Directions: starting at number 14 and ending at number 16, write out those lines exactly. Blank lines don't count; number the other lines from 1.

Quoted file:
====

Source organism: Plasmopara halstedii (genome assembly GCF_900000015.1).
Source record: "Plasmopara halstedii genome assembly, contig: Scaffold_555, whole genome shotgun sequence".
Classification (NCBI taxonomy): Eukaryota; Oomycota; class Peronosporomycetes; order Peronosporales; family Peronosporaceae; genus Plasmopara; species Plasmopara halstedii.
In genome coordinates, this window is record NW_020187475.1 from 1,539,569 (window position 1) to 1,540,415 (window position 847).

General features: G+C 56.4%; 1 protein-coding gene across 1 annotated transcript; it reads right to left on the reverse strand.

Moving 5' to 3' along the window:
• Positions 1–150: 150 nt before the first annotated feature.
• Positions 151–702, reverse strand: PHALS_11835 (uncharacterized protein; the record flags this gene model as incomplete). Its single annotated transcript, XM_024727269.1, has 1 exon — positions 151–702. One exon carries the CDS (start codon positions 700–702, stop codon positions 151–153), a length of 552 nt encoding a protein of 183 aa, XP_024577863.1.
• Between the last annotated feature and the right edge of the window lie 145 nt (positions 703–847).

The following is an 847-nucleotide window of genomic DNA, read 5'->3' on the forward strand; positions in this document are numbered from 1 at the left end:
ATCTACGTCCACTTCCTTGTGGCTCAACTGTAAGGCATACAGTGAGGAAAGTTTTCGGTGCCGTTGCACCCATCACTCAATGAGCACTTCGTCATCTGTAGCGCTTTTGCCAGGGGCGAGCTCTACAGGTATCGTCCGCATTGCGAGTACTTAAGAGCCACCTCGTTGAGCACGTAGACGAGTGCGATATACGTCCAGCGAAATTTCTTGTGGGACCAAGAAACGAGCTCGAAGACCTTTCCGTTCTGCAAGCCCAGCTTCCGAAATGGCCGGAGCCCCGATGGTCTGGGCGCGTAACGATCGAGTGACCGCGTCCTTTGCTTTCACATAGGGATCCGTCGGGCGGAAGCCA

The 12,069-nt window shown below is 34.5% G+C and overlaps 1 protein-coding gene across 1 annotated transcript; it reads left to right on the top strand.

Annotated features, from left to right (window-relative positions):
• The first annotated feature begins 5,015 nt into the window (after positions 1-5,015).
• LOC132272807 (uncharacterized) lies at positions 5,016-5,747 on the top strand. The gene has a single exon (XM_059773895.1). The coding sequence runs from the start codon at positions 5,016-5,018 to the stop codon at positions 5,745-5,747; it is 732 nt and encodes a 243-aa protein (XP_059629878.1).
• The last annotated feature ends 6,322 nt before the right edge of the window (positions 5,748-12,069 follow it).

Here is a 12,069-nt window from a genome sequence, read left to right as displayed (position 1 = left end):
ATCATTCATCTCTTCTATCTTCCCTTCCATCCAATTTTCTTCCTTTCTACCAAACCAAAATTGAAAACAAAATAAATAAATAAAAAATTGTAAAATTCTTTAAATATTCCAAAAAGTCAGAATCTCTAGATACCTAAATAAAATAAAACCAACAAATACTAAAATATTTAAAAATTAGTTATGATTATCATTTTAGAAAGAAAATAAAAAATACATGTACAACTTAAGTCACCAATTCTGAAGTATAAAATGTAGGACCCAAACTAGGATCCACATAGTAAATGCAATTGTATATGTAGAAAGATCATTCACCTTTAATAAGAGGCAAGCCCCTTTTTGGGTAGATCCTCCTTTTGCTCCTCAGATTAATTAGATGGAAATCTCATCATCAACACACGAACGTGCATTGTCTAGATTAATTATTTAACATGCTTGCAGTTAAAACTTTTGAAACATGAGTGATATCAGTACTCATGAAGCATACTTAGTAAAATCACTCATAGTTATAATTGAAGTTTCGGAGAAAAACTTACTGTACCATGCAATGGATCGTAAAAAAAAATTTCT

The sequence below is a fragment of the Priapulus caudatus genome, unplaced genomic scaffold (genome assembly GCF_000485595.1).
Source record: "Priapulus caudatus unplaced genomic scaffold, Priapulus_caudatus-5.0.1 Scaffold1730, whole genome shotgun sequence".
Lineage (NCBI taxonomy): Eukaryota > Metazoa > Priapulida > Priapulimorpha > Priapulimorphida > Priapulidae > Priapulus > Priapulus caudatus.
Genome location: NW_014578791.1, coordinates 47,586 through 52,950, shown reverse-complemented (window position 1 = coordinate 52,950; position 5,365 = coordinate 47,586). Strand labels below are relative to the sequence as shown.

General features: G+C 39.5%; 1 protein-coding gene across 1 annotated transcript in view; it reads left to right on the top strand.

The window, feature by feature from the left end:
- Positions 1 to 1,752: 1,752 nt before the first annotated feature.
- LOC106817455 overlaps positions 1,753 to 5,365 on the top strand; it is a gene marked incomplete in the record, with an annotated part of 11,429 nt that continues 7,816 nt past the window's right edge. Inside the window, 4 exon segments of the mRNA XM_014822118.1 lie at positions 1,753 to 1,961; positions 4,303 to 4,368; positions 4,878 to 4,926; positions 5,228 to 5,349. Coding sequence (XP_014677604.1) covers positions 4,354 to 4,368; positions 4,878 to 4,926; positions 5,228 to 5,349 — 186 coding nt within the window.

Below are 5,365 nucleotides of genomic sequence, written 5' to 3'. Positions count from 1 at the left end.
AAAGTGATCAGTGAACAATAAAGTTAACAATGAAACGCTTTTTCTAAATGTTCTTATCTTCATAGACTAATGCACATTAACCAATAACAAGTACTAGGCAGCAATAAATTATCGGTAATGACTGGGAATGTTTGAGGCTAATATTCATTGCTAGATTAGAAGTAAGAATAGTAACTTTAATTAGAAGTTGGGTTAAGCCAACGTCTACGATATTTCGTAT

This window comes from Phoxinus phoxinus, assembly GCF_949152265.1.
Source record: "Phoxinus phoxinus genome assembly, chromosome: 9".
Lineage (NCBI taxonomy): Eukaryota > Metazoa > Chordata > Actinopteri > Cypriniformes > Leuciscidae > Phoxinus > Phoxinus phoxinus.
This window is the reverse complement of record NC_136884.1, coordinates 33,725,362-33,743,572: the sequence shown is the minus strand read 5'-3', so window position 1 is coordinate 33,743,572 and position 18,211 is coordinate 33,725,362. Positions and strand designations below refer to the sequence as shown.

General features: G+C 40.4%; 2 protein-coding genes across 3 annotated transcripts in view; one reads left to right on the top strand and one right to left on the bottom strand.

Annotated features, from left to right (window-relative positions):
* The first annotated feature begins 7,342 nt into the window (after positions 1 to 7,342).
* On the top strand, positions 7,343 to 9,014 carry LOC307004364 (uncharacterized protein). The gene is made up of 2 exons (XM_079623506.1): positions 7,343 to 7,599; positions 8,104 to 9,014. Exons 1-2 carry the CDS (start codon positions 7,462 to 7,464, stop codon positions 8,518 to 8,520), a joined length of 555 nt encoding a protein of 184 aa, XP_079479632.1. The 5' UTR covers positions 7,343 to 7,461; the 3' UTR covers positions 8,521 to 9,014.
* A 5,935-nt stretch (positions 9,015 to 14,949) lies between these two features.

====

• The first annotated feature begins 5,015 nt into the window (after positions 1-5,015).
• LOC132272807 (uncharacterized) lies at positions 5,016-5,747 on the top strand. The gene has a single exon (XM_059773895.1). The coding sequence runs from the start codon at positions 5,016-5,018 to the stop codon at positions 5,745-5,747; it is 732 nt and encodes a 243-aa protein (XP_059629878.1).
• The last annotated feature ends 6,322 nt before the right edge of the window (positions 5,748-12,069 follow it).